Day: March 17, 2021

Paul-222: How to Make a Better Robot

Written by Karen S. Johnson, Communications Director, College of Computing

Assistant Professor Nathir Rawashdeh, Applied Computing, has developed a mobile robot disinfector with the help of a seed grant from Michigan Tech alumnus and donor Paul Williams ’61 EE.

Rawashdeh is looking to develop this idea further and is searching for collaborators, such as those studying human-centered computing and intelligent algorithms. And he’s looking for public facilities interested in helping test the Paul-222 robot, including libraries, grocery stores, and health clinics.

Read about this timely research below.

“Building a multidisciplinary robot like this, one that contains mechanical, electrical, and computational components, is an example of applied mechatronics at work.”

Nathir Rawshdeh, Applied Computing

Some Background: (UV)-C Light

Airborne microbial diseases such as influenza, tuberculosis, and now the new corona virus, represent major public health challenges. Ultraviolet (UV)-C light, discovered more than a century ago, effectively inactivates these types of pathogens in minutes by damaging the virus’s DNA. It has been studied widely and is used in applications like water treatment and preventing the spread of pathogens in hospitals.

And UVC light is safe when used correctly. However, its widespread use in public settings is limited because it is harmful to human skin and eyes and it has been shown to cause cancer.

There are many UV-based surface and air disinfecting systems out there, and they typically use the germicidal UVC 254 nanometer light. And while it is easily obtained, low cost, and very effective, UVC 254 nanometer light is harmful to humans and can be used only when a space is vacant.


A Safer Alternative: Far-UVC Light

Recently, experiments have been performed on the shortwave length of 222 nanometer, also knows as Far-UVC light.

“Far-UVC 222 nm light, on the other hand, efficiently inactivates bacteria and it doesn’t hurt humans,” Rawashdeh explains. “But it’s expensive and difficult to acquire, although as the technology is used more, I expect it will become less costly.”

Researchers began focusing on Far UVC in the last decade, and it was recently shown to effectively kill viruses and pathogens. (Nature, 2020). The shorter 222 nm wavelength cannot penetrate the tear layer of the eye or the outer dead-cell layer of skin, so it cannot reach or damage living cells in the body. And because Far-UVC is safe for skin and eyes, the products can run constantly, continuously killing pathogens like viruses and bacteria without worry about human exposure.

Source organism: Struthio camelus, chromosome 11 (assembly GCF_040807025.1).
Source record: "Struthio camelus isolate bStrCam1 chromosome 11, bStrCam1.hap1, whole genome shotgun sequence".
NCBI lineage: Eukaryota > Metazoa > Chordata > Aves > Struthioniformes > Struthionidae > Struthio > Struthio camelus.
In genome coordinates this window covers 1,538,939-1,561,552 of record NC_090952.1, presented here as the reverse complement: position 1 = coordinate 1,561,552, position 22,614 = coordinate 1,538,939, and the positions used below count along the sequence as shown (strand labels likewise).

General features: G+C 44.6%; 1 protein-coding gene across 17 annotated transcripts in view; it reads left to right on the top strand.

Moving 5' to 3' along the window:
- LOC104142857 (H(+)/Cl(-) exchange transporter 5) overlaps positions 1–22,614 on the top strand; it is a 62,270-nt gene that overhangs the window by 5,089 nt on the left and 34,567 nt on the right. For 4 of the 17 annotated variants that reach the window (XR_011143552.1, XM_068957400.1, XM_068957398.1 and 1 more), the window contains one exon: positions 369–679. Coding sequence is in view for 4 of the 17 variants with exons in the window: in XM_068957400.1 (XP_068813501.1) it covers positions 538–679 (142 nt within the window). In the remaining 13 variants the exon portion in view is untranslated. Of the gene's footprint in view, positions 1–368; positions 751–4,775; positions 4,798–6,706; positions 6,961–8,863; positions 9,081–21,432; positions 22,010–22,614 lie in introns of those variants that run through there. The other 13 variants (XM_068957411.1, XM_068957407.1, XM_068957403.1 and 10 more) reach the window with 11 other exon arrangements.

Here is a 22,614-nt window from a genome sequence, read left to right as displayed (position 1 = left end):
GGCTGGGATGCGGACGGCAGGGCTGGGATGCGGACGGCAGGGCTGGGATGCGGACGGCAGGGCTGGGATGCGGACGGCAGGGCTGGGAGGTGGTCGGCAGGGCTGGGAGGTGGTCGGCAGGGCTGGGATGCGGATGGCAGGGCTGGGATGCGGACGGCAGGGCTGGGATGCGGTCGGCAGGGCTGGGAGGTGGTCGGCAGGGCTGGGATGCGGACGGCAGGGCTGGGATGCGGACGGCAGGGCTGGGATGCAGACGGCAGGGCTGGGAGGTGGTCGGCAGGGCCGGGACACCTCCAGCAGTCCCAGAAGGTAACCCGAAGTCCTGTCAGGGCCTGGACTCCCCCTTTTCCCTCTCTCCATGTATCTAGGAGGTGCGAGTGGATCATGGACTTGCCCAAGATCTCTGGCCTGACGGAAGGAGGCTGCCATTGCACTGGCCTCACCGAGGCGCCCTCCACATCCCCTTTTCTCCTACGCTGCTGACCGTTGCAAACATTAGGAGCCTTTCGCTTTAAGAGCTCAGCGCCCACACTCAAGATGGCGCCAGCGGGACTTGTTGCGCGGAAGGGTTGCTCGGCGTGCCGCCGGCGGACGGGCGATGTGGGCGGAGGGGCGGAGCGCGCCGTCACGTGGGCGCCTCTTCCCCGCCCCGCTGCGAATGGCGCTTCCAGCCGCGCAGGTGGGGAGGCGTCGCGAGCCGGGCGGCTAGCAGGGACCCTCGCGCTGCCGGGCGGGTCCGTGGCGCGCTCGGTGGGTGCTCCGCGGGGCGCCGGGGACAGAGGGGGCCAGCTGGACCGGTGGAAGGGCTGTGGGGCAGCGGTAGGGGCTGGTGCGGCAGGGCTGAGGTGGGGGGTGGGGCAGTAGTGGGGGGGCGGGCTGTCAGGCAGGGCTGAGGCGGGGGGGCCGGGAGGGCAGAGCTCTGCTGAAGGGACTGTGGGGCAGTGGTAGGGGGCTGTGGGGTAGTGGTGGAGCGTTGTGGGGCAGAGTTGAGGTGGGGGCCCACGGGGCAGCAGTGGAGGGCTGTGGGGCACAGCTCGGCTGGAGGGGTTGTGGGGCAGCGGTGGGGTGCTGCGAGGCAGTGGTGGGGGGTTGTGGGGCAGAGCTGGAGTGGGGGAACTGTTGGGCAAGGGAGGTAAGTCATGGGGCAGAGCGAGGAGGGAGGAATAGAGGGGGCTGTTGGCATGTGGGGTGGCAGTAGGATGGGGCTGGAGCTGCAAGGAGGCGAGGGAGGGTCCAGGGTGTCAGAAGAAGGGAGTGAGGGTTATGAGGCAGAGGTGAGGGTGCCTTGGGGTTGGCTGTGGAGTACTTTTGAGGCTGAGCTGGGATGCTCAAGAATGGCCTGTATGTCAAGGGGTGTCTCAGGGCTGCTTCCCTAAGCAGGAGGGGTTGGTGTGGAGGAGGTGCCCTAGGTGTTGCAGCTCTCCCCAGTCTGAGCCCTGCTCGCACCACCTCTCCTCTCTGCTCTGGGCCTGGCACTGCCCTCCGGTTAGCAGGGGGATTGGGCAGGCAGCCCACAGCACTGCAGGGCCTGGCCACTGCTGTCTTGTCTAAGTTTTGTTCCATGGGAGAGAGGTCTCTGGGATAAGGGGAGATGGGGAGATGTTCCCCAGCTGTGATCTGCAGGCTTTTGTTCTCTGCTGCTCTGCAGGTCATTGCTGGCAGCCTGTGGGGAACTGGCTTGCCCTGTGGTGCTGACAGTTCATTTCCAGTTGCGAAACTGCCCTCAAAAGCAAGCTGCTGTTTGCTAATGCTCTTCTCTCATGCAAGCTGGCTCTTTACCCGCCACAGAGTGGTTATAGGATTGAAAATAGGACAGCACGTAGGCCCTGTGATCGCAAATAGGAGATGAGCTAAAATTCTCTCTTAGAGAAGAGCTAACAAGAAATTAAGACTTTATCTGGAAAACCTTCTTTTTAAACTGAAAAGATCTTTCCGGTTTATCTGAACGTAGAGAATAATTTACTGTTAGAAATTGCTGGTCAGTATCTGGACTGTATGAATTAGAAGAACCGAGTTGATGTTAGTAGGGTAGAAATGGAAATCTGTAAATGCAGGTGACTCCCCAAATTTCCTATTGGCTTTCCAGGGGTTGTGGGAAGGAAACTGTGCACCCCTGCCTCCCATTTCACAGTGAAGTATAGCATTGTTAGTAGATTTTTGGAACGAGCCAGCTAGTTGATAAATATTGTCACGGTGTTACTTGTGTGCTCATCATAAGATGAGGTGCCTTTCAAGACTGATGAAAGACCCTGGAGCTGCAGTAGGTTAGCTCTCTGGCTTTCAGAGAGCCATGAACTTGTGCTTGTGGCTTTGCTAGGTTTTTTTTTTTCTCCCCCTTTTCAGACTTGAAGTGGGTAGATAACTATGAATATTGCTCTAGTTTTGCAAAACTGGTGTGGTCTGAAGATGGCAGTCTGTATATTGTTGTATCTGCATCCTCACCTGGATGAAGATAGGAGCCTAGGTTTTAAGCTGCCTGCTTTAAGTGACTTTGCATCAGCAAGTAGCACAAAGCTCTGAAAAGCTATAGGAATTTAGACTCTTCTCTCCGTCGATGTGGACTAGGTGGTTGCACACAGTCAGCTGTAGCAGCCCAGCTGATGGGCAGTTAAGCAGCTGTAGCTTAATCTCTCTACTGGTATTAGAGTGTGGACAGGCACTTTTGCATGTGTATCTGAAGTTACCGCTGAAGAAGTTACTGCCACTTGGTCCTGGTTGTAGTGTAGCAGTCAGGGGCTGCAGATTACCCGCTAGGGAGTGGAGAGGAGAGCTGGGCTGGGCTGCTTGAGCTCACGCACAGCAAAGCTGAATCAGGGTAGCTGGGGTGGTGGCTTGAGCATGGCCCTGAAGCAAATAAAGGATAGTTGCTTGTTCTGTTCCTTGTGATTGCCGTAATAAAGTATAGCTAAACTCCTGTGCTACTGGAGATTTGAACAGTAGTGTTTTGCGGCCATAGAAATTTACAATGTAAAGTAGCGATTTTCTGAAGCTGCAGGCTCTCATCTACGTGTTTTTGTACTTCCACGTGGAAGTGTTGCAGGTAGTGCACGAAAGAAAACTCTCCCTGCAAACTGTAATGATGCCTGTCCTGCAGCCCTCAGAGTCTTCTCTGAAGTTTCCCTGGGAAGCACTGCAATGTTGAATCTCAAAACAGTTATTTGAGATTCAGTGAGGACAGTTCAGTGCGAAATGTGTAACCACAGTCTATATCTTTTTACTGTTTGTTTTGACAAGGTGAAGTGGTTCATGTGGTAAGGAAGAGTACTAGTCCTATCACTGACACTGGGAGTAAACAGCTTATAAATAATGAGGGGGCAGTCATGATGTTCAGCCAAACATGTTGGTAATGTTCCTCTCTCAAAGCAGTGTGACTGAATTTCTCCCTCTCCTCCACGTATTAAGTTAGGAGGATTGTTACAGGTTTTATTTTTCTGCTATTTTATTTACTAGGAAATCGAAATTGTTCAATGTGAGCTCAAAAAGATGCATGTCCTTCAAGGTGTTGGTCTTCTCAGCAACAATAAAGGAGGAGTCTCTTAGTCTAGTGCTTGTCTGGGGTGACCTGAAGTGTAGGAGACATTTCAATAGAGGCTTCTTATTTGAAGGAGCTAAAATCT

“Far-UVC light has a been shown to be incapable of penetrating the outer dead-cell layer of human skin or the tear layer in the eye, so it’s not a human health hazard,” confirms Rawashdeh. “Continuous very low dose-rate Far-UVC light in indoor spaces is a promising and safe tool to reduce the spread of airborne-mediated microbial diseases.


Paul-222: An Opportunity for Innovation

Only a few manufacturers are currently producing Far-UVC products, and Rawashdeh believes the time is right to develop this disinfection technology further.

“Today’s robots are just carts, they drive into room to irradiate it, then leave the room,” says Rawashdeh,” They don’t have the intelligence for detecting humans or deciding what to disinfect. Several companies are now developing intelligent disinfection robots, but I am convinced that the 254 UVC will remain too dangerous, and that the application of the 222 nm wavelength is much more suitable”.

Rawashdeh has developed what he calls “Paul-222”, a tele-operated mobile robot disinfector with first-person-view and two wavelengths: a standard 254 nanometer UVC light side and a 222 nanometer Far-UVC side, as a prototype to compare the disinfection efficiency of the two technologies relative to power requirements, radiation intensity, and disinfection times.

“The next version of this prototype will be an autonomous and collaborative robot,” says Rawashdeh. “It will be aware of human presence and disinfect while the room is occupied. This doesn’t exist today.”


Designed and Built at Michigan Tech

The prototype was designed and built at Michigan Tech during the COVID-19 quarantine in summer 2020.

There was an emergency call for Institute of Computing and Cybersystems (ICC) seed grant proposals in May 2020 to address COVID-19, and Rawashdeh had only two weeks to apply. But in less than a month, he had won the funding—as did several colleagues in the College of Computing—received access to the funds, and started building and testing.

“This was a very generous gift from Paul Williams through the ICC,” Rawashdeh said.

Rawashdeh completed the disinfector as a solo project while the labs were closed for group work, with help from EET undergraduate Austin Kucharski, who helped build the remote-control components.